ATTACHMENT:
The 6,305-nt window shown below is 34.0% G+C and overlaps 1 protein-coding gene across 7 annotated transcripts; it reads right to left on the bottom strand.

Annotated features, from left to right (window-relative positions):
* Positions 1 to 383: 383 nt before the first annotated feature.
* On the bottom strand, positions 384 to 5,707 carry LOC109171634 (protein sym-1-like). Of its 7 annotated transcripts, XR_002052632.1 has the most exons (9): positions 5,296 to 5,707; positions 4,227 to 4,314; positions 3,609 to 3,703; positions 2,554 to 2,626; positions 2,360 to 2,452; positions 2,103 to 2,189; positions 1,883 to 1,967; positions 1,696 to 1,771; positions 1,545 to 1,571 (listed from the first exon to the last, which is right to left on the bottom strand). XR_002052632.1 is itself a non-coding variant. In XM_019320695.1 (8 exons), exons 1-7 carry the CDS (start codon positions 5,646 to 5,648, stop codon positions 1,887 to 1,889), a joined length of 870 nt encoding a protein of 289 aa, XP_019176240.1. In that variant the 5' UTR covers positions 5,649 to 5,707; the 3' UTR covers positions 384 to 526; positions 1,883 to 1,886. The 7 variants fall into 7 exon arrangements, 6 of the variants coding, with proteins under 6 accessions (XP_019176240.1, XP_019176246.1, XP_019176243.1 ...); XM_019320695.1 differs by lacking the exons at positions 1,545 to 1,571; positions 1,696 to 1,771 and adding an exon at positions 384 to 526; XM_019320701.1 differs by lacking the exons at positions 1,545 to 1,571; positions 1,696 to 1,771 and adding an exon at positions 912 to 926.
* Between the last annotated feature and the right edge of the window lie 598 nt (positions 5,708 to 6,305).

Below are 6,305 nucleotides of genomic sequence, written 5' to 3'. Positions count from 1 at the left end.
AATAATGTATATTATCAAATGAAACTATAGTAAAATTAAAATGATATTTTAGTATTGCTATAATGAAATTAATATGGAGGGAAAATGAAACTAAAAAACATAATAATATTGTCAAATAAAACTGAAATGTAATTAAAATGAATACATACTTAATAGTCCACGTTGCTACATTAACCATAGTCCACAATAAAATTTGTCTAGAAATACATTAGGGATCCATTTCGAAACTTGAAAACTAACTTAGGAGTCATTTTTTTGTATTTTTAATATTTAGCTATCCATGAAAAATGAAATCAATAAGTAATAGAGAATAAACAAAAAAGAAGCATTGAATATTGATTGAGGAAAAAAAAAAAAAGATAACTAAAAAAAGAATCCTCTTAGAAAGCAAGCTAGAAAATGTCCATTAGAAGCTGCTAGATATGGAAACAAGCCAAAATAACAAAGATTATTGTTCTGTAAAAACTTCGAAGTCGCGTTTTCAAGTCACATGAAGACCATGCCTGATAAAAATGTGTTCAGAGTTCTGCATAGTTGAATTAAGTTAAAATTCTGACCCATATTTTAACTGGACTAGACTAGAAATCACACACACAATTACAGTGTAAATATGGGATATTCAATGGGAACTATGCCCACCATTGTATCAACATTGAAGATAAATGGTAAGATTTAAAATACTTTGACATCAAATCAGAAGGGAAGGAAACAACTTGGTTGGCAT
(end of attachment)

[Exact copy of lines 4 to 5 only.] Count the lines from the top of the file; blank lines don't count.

* On the bottom strand, positions 384 to 5,707 carry LOC109171634 (protein sym-1-like). Of its 7 annotated transcripts, XR_002052632.1 has the most exons (9): positions 5,296 to 5,707; positions 4,227 to 4,314; positions 3,609 to 3,703; positions 2,554 to 2,626; positions 2,360 to 2,452; positions 2,103 to 2,189; positions 1,883 to 1,967; positions 1,696 to 1,771; positions 1,545 to 1,571 (listed from the first exon to the last, which is right to left on the bottom strand). XR_002052632.1 is itself a non-coding variant. In XM_019320695.1 (8 exons), exons 1-7 carry the CDS (start codon positions 5,646 to 5,648, stop codon positions 1,887 to 1,889), a joined length of 870 nt encoding a protein of 289 aa, XP_019176240.1. In that variant the 5' UTR covers positions 5,649 to 5,707; the 3' UTR covers positions 384 to 526; positions 1,883 to 1,886. The 7 variants fall into 7 exon arrangements, 6 of the variants coding, with proteins under 6 accessions (XP_019176240.1, XP_019176246.1, XP_019176243.1 ...); XM_019320695.1 differs by lacking the exons at positions 1,545 to 1,571; positions 1,696 to 1,771 and adding an exon at positions 384 to 526; XM_019320701.1 differs by lacking the exons at positions 1,545 to 1,571; positions 1,696 to 1,771 and adding an exon at positions 912 to 926.
* Between the last annotated feature and the right edge of the window lie 598 nt (positions 5,708 to 6,305).